Heart problems are, unfortunately, quite common. About 10% of us have some form of medical issue with our hearts, while cardiovascular disease is one of the leading causes of death and disability in Ireland.
Most people are aware of the key risk factors – obesity, diabetes, high blood pressure, high cholesterol and age (being over 60) can all put us at greater risk of developing a heart condition. But how exactly would you know if your heart was beginning to experience problems?
This month, the Independent newspaper asked Jonathan to highlight some of the main symptoms of heart trouble. If you’re a subscriber, you can read the full article here – but here’s a summary of his five points.
1 Chest pain
Probably the most obvious sign, pain in the chest area can indicate a heart attack (a “myocardial infarction”, in medical language) caused by a blocked or narrowed artery. This is often related to coronary heart disease, where fatty deposits build up inside the blood vessels that supply oxygen to the heart.
Warning signs include: pain or pressure radiating from the chest to other areas; heartburn; nausea
Shortness of breath during everyday activities (as opposed to vigorous exercise) can be a sign that your heart is not pumping blood as effectively as it should be – particularly if you’re also experiencing swelling in your feet, ankles or legs, and if your breathlessness is worse when lying down.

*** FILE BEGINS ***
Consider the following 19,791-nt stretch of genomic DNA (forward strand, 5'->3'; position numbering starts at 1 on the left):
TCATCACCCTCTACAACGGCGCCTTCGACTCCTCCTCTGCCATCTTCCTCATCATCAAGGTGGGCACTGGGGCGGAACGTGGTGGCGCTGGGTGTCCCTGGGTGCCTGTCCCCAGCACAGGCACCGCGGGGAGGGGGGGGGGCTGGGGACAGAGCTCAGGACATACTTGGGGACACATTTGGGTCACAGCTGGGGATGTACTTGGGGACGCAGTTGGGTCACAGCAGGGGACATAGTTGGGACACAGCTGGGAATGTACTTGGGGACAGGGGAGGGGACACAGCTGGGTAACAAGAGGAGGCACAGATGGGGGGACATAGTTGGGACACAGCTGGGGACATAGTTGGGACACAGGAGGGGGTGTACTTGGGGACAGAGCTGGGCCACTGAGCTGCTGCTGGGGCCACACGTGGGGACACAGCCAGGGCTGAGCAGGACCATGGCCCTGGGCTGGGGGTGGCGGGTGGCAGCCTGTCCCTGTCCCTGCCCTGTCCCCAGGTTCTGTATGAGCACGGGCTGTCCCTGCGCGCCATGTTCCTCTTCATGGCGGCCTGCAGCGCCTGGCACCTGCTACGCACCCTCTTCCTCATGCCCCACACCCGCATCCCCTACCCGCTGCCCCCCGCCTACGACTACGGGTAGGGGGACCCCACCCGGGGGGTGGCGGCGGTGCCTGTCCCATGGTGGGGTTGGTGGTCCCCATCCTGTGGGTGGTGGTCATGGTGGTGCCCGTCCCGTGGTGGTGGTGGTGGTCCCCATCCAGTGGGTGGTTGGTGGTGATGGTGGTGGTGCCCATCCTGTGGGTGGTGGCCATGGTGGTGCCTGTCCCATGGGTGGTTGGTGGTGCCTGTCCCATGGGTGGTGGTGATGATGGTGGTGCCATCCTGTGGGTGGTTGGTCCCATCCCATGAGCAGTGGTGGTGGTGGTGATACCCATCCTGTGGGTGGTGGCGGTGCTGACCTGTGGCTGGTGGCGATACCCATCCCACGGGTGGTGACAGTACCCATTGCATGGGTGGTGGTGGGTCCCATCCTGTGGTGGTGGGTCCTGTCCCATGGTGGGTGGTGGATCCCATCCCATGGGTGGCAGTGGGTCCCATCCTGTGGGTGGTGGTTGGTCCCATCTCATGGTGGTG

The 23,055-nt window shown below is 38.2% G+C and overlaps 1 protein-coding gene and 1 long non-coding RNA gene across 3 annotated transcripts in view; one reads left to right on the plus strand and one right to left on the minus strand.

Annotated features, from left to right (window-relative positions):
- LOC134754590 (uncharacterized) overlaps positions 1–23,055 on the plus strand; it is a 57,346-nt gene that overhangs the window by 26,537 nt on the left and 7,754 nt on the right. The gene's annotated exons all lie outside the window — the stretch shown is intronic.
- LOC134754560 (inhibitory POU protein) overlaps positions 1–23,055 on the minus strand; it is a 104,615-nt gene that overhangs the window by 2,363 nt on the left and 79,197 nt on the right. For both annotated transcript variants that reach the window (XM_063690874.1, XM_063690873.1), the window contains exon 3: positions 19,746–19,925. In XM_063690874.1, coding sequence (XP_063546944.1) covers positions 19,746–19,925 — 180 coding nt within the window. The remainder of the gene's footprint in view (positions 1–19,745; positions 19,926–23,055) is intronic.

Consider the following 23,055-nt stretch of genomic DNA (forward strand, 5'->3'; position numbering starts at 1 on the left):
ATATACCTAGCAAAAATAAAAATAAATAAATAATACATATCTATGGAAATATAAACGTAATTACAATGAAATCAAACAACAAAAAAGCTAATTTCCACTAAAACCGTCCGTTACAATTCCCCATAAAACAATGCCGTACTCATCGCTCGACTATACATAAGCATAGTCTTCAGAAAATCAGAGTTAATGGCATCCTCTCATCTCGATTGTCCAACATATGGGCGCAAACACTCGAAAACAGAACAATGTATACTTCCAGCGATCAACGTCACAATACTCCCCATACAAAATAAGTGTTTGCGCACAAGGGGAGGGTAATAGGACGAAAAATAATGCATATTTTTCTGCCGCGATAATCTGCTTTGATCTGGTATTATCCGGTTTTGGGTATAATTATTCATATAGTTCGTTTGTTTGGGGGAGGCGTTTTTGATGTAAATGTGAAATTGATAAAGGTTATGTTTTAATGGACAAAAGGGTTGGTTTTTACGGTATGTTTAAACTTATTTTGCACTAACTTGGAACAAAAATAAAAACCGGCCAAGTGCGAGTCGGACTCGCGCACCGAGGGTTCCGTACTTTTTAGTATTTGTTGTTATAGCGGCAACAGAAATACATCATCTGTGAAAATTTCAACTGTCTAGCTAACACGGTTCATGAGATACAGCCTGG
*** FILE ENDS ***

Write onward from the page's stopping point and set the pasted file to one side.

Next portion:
Warning signs include: swelling of limbs; weight gain caused by swollen limbs; breathlessness on waking
3 Reduced Exercise Capacity / Tolerance
A new feeling of fatigue or breathlessness when you do routine daily tasks, especially ones that you normally perform without exhaustion, can be an early sign of heart disease. These symptoms are also frequently associated with heart rhythm disorders such as atrial fibrillation.
Warning signs include: exhaustion during everyday activities; shortness of breath
A palpitation is the feeling that your heart is racing or skipping beats. Although most are benign (and related to things like stress, excessive caffeine, or a fever), they could also be a sign that you have an irregular heartbeat and rhythm abnormality that requires treatment.
Warning signs include: strange racing or skipping sensation in chest, throat or neck; history of other heart problems
5 Sudden Loss of Consciousness
Fainting – essentially a temporary drop in blood flow to the brain – could indicate a problem with the return of blood to your heart. Though it can be difficult to pinpoint the cause, fainting is sometimes associated with an abnormal heart rhythm, artery blockage or a heart attack, so it needs to be investigated properly
Symptoms include: dizziness or loss of consciousness, especially if frequently over a short period, during exercise, or after with a family history of sudden death
If you or a loved one are experiencing any of the signs and symptoms mentioned above, it goes without saying that you should seek medical advice immediately. Many heart problems can be managed very effectively with modern treatments and targeted lifestyle changes, but early diagnosis and intervention is key to avoiding the longer-term risks.